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On Eve Of First-In-The-Nation Primary, Trump Packs New Hampshire Arena03:36
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President Donald Trump waves at the audience as he leaves the stage during a campaign rally, Monday, Feb. 10, 2020, in Manchester, N.H. (AP Photo/Mary Altaffer)
President Donald Trump waves at the audience as he leaves the stage during a campaign rally, Monday, Feb. 10, 2020, in Manchester, N.H. (AP Photo/Mary Altaffer)

It was cold and damp in downtown Manchester on Monday, but the weather didn’t stop people from lining up along several city blocks and waiting outside for hours to see President Trump speak — some even arrived the day before.

Laura Colquhoun, of Nashua, says she didn’t vote for Trump in 2016, but she’s come to believe in his policies, like supporting veterans and cracking down on illegal immigration.

“Help the soldiers who have stood by us, who have protected us," she said, standing at a table of Trump memorabilia before heading into the arena. "We’re letting them sleep on streets, and meantime we’re letting thousands come in over the border — not fair! So yes, I am a Trump supporter.”

Laura Colquhoun, left, and her sister Kelly Friedland came from Nashua to see the president speak. (Simón Rios/WBUR)
Laura Colquhoun, left, and her sister Kelly Friedland came from Nashua to see the president speak. (Simón Rios/WBUR)

Inside the Southern New Hampshire University arena, Charlie Watson of Brockton, Massachusetts was one of the few people of color at the rally.

Wearing a bright red “Deplorable Lives Matter” T-shirt, Watson said he believes in Trump’s "America first" message.

“We were kind of stagnant there for years with the negative talk, and he came in, sounded like Reagan: 'It's morning in America again.' 'Make America great again.' That mentality has now [become a reality].”

Hospital worker Charlie Watson of Brockton said he's been a Republican "ever since Watergate," referencing Gerald Ford's presidency. (Simón Rios/WBUR)
Hospital worker Charlie Watson of Brockton said he's been a Republican "ever since Watergate," referencing Gerald Ford's presidency. (Simón Rios/WBUR)

In his speech, Trump hit on familiar themes, from immigration to the economy — with detours to criticize wind turbines and to say Barack Obama should have been impeached over health care reform.

“Remember President Obama? You can keep your plan, you could keep 28 times, you could keep your doctor. That didn't turn out very good," Trump said. "We should impeach him for that. Why are we impeaching him 28 times? You can keep your doctor. We should impeach President Obama.”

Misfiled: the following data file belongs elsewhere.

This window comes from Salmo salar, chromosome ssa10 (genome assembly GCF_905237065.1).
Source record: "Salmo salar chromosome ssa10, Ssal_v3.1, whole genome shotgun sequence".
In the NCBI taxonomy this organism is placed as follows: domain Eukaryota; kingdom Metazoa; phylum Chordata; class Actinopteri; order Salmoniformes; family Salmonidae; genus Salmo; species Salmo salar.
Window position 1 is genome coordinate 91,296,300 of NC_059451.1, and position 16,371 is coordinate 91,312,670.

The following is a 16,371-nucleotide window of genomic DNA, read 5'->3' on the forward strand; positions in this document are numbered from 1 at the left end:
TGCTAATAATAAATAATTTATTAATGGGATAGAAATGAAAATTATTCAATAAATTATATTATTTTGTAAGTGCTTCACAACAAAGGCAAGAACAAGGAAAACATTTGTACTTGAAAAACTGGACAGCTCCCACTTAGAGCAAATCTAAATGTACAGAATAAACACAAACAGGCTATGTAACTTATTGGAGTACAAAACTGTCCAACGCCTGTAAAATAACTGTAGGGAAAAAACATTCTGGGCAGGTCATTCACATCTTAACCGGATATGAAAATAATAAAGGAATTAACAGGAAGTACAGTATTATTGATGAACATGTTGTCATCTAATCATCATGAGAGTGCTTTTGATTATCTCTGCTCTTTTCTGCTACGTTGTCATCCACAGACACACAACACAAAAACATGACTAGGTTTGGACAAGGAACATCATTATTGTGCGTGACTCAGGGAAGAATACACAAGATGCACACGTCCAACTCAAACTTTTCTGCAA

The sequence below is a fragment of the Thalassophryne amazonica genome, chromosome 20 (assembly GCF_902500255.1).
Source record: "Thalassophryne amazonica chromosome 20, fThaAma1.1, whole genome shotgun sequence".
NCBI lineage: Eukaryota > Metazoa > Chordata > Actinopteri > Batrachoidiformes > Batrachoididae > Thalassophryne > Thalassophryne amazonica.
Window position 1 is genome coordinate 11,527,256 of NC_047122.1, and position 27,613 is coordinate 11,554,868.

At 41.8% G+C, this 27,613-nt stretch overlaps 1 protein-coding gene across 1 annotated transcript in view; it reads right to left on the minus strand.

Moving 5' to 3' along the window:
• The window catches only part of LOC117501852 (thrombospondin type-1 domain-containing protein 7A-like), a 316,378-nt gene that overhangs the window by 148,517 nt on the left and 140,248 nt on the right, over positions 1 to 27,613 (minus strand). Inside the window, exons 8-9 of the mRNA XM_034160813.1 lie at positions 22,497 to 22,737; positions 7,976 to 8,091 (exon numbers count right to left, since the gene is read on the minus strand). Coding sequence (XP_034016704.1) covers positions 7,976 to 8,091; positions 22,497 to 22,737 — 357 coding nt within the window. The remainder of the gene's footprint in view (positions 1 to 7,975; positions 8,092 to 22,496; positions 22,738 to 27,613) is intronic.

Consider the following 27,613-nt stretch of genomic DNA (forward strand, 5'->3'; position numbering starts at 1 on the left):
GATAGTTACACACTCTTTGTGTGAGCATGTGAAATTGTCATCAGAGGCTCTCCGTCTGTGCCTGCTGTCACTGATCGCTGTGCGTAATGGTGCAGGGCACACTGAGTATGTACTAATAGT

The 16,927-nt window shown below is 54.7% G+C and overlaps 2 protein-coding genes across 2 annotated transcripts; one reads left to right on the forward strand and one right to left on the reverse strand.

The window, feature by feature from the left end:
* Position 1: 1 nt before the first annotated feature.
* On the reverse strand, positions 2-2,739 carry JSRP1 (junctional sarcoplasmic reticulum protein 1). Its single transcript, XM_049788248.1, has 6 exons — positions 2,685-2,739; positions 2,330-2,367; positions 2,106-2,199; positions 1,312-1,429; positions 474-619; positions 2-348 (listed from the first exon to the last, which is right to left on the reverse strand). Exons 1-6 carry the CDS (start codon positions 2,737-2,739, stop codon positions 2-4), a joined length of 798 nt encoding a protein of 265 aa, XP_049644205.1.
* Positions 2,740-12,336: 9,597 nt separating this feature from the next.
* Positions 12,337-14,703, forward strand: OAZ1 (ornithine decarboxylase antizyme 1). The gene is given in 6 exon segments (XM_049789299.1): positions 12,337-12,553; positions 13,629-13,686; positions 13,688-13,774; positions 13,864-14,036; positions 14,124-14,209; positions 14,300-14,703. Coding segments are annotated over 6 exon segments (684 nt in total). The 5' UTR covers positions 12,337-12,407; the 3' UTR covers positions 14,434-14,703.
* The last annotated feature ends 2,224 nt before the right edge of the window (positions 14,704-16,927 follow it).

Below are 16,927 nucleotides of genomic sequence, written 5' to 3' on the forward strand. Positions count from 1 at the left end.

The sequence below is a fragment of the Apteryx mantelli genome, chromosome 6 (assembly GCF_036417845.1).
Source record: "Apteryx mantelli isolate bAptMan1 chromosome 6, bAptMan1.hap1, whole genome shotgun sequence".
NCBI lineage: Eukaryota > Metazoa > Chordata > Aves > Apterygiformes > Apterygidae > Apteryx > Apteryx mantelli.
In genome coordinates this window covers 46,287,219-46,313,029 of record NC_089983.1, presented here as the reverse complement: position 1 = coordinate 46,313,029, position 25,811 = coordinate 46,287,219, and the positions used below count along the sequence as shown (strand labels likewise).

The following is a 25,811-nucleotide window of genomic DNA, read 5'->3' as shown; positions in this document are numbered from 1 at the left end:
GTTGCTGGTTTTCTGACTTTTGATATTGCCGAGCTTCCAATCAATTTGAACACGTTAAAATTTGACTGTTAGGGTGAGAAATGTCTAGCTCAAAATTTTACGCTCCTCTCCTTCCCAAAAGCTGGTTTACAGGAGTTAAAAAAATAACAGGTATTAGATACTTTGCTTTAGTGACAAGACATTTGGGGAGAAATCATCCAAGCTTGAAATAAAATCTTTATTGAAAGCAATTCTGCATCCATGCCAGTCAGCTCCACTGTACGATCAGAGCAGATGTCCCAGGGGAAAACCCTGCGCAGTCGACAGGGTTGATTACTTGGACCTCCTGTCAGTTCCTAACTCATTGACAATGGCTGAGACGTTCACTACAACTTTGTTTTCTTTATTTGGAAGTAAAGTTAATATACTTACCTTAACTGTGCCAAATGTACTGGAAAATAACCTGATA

Trump never mentioned his Republican opponents. Instead, he took aim at the Democrats running in Tuesday's primary.

"Democrats: The party of high taxes, high crime, open borders, late term abortion, socialism and blatant corruption," Trump said. "The Republican Party is the party of the American worker, the American family, the American dream and the late, great Abraham Lincoln.”

Nathan Legacy, of Manchester, watches a screen before President Donald Trump speaks at Southern New Hampshire University Arena. (Jesse Costa/WBUR)
Nathan Legacy, of Manchester, watches a screen before President Donald Trump speaks at Southern New Hampshire University Arena. (Jesse Costa/WBUR)

Outside, a small group of protesters held signs to push back on the president's event, a few arguing with his supporters.

Brian Nolen, a retired business owner from Bedford, New Hampshire, held a huge photoshopped image of Trump cuddling with Russian President Vladimir Putin.

Nolen said he wanted to send a message to the people going to the rally: "Just put a little, little kernel of doubt in their minds about [Trump] and his loyalty to the country. And I think it's just important to counter-protest, to let people know that not everybody is with them. They see [8,000] or 9,000 of them and not many of us. But that's OK. We need to speak our minds too.”

Nolen says he’s a centrist Democrat, and he’ll flip a coin to decide between Joe Biden and Amy Klobuchar.

Trump lost New Hampshire to Hillary Clinton in 2016, but his supporters say they plan to flip the state this year.

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Simón Rios Twitter Reporter
Simón Ríos is an award-winning bilingual reporter in WBUR's newsroom.

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